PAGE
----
Cremation Becomes Our New Way To Go

By: 
Judy Kramer
County Reporter
According to a recent National Funeral Directors Association (NFDA) report, the cremation rate in the U.S. was projected to be 53.5 percent and the burial rate 40.5 percent in 2018. In fact, www.nfda.org stated that cremations have been shown to be more popular than traditional burials since 2015, and that cremations are projected to reach 80 percent by 2035. One main reason is because they are usually less expensive.
“Funerals are getting more expensive, and of course funerals are not tax free either,” said Cristin Fox, Director of Fox Funeral Home in Cole Camp. “However, with the large Lutheran population in our town, we see more burials than cremations. The Bible tells about Moses being buried, not burned, and they want to follow that example. But, for out-of-towners there are a lot of cremations. I try to offer the same price for burials as for cremations. A cremation is sometimes convenient for family members who want two services, one in town and one out of town. A viewing and service can be held in town before a cremation takes place, or a service can take place with the presence of the urn of ashes. Then, the ashes can be transported by the family to the out-of-town site for the second service.”
Fox said that he and other members of a funeral home group use a crematory in Versailles for cremations so that they are away from residential areas.
There are three ways to put a body to rest: burial, cremation or medical donation. Jim Miller, with Reser Funeral Home, reports that he has had requests for all three, and that the number of cremations and burials are about the same.  He said that medical donations are often handled by hospitals or hospice, and that these donations end up with a cremation and the presentation of the ashes to the family. Reser Funeral Home has its own Kaysinger Crematory located on property it owns on Truman Dam Access Road.
“Having our own crematory allows us to cremate right away without allowing for travel time out of town,” said Miller. “And we don’t have to wait until a week day if a death occurs on a weekend and a crematorium is closed. The state requires paperwork from us after a death that causes it to take about 24 hours to return the ashes to the family. We provide a wooden urn for the cremains that can be buried, or if they are to be scattered, there is a screw on the bottom of the urn that can be turned to release a sliding door. If the family prefers, we have a variety of other different urns.”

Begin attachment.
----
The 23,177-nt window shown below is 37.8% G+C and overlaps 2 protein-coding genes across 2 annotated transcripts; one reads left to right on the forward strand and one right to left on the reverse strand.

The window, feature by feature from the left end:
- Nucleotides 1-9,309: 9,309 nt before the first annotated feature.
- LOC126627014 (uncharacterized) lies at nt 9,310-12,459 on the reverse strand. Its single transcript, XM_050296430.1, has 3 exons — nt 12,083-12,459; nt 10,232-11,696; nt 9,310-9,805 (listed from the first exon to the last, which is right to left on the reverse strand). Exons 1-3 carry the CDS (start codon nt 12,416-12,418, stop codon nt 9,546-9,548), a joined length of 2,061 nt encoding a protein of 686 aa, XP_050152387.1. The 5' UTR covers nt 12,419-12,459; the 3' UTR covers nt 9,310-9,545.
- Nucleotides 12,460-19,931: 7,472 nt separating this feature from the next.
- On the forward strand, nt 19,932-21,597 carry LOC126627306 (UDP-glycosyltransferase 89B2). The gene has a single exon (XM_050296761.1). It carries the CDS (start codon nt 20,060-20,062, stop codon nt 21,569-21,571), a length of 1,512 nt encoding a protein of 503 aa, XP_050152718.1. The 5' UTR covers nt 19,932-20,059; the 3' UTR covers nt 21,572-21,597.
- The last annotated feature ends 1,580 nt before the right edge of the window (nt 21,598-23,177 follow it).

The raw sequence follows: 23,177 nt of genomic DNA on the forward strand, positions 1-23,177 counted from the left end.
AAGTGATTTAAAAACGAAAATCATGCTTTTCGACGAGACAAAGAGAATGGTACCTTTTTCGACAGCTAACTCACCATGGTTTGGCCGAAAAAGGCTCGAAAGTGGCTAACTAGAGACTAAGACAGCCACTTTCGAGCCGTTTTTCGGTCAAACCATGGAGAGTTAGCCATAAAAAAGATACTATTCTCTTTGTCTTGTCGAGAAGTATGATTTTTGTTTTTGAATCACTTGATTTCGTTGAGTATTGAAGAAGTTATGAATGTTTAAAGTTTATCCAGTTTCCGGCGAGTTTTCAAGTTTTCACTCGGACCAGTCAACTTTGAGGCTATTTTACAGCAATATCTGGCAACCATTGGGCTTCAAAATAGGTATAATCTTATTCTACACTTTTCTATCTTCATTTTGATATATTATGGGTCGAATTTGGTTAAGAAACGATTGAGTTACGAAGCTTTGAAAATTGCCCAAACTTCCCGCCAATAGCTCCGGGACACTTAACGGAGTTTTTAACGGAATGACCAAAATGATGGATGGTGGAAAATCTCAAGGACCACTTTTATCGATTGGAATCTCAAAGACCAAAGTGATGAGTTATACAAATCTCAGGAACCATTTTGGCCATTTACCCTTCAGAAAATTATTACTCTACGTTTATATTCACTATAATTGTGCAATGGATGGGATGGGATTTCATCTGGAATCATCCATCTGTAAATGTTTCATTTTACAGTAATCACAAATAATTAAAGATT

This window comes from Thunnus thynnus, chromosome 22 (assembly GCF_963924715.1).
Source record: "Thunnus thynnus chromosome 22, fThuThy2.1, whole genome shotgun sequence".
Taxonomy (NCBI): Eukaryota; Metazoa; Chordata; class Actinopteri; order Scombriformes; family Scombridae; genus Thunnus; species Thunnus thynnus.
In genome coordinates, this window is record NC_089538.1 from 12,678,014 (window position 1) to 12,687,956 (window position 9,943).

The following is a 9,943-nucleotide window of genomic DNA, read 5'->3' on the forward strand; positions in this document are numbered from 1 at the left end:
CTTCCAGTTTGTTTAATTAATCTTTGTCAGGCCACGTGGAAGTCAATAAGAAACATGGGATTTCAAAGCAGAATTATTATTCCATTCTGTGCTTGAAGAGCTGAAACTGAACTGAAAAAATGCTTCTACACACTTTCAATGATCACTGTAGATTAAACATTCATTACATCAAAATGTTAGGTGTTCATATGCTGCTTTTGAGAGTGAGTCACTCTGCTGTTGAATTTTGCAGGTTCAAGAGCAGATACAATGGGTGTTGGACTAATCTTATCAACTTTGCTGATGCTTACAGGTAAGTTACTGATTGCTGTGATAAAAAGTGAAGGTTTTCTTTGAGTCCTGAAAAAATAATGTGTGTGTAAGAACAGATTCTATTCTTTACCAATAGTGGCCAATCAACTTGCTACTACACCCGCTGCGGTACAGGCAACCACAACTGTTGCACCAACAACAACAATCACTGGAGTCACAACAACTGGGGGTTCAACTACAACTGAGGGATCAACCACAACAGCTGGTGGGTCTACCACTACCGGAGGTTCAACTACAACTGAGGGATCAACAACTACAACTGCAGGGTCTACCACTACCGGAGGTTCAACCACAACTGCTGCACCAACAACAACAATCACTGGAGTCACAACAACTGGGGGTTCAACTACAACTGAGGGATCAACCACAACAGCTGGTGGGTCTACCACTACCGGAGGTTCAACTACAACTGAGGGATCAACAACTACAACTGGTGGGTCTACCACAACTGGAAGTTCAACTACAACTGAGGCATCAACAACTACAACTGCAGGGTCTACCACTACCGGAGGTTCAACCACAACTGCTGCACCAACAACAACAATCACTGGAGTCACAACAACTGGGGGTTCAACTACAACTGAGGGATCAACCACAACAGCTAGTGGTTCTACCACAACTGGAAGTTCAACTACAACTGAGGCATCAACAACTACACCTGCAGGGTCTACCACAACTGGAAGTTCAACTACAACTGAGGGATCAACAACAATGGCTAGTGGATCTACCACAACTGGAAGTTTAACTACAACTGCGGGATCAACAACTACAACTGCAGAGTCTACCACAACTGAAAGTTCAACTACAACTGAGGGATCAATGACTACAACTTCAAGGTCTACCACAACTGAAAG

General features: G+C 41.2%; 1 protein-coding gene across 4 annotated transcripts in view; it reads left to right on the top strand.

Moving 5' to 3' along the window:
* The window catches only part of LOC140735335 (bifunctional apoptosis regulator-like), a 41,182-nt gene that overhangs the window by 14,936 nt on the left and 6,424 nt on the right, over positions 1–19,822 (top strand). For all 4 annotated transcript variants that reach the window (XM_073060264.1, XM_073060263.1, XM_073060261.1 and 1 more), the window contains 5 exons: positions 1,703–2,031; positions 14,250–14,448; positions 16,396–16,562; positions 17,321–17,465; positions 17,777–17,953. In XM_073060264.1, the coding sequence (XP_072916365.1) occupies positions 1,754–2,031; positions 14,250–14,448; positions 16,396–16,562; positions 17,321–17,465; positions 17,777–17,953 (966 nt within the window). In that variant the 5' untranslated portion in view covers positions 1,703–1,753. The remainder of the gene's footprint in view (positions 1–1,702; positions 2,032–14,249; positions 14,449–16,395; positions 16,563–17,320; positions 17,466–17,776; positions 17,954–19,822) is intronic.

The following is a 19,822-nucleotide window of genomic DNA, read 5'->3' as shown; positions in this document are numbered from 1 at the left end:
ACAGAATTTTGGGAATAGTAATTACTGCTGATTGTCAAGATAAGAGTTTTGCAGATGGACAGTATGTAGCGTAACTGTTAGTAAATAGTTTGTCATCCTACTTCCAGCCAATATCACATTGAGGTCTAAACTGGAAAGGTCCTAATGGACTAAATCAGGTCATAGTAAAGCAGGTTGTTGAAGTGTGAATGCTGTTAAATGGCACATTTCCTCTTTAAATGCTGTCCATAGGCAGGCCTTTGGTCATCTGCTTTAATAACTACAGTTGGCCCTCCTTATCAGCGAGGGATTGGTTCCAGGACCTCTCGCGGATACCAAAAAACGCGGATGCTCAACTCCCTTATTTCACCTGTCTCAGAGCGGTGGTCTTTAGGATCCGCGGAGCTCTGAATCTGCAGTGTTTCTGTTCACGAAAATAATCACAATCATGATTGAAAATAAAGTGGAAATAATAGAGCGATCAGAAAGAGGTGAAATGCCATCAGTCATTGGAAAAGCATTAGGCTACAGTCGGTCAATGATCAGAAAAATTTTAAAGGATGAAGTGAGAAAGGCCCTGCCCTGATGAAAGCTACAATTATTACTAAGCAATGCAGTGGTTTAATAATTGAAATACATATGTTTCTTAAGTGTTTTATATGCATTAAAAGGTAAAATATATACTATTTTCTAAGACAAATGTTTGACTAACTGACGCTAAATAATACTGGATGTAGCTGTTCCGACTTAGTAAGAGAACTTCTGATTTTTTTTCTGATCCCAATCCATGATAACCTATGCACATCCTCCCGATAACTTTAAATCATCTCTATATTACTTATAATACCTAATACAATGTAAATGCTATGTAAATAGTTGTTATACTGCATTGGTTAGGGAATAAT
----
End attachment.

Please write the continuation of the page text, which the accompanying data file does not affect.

Miller said that the funeral home’s job is to inform family members of options available to them. Traditionally, there will be a viewing, funeral service and trip to the cemetery during a burial. 
With a cremation, these events can still take place. Or, there can be a service before or after the cremation, and a private or public trip to the cemetery.  Some people will scatter the ashes at a location that was special to the deceased such as a vacation spot, hunting territory or at sea. (Some funeral homes even offer jewelry that holds ashes, and there are artisans who can include ashes in sculpture or mix them with a glaze that is used on ceramic designs such as coffee mugs.)
Miller said that the Missouri Department of Natural Resources has oversight on air quality from the crematorium, and that the funeral home is subject to spot inspections.
The reasons for cremations are not only the money angle. Some people are worried about the environmental impact of burials (chemicals from embalming), and about land use, although Miller said that land use is not a critical issue in the Midwest. Two local residents expressed differing views about their final resting places.
“I plan to be cremated,” said Lenora Ogden. “I’m no longer going to be here anyway, and I don’t want to cost my family the price of a burial. Besides, a burial takes up space.”
Gary Smith said that he had already made and paid for plans to be buried.
“I never had a hankering to be burned,” said Smith. “I have had friends and relatives that were cremated, and the general consensus was that it was wrong. However, plans were already in place. The decision had already been made.”
The trend to cremate has been increasing since religious guidelines have softened to the idea. According to a Wall Street Journal article published March 30-31, the Catholic Church gave its official permission to cremate in 1963. However, guidelines that came with that permission stated that the ashes could not be scattered, but should still be buried in sacred ground, like a church cemetery. The article also stated that more than half of American Jews are now leaving behind the traditional Jewish prohibition against cremation. 
Cremation rates are still low in the south and southeast U.S. However, the state of Washington boasts the country’s highest cremation rate at 76.4 percent followed closely by Nevada, Oregon, Hawaii and Maine. However, in Japan, 99 percent of the dead are cremated.
Basic cremation is available at Reser Funeral Home for $1,530. This includes basic services of the staff for the cremation, standard removal from the place of death, and cremation expenses at the Kaysinger Crematory. Cremation with Memorial Service is $2,325, and Cremation with Funeral Service is $4,375.
 

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